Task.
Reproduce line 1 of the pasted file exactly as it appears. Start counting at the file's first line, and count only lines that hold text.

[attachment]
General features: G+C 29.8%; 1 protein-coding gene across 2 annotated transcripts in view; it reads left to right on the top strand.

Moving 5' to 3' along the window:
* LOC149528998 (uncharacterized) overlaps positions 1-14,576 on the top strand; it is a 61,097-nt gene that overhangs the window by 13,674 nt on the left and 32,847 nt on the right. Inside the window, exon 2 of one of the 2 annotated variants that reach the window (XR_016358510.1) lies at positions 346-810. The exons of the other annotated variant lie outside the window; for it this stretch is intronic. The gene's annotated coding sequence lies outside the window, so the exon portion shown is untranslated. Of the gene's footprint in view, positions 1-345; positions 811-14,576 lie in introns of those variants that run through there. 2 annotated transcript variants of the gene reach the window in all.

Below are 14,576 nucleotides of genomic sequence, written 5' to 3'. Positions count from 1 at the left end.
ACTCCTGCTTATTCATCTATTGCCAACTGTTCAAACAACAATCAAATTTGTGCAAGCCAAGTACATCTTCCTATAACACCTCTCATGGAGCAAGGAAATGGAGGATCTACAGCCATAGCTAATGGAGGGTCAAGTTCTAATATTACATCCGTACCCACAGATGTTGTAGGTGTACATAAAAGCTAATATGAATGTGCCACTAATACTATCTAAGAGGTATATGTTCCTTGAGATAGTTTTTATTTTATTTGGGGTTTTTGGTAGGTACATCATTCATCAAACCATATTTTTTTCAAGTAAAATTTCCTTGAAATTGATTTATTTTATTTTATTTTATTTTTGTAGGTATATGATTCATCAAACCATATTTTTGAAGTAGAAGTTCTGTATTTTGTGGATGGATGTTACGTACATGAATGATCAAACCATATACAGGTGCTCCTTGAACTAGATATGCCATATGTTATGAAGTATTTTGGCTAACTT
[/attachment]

General features: G+C 29.8%; 1 protein-coding gene across 2 annotated transcripts in view; it reads left to right on the top strand.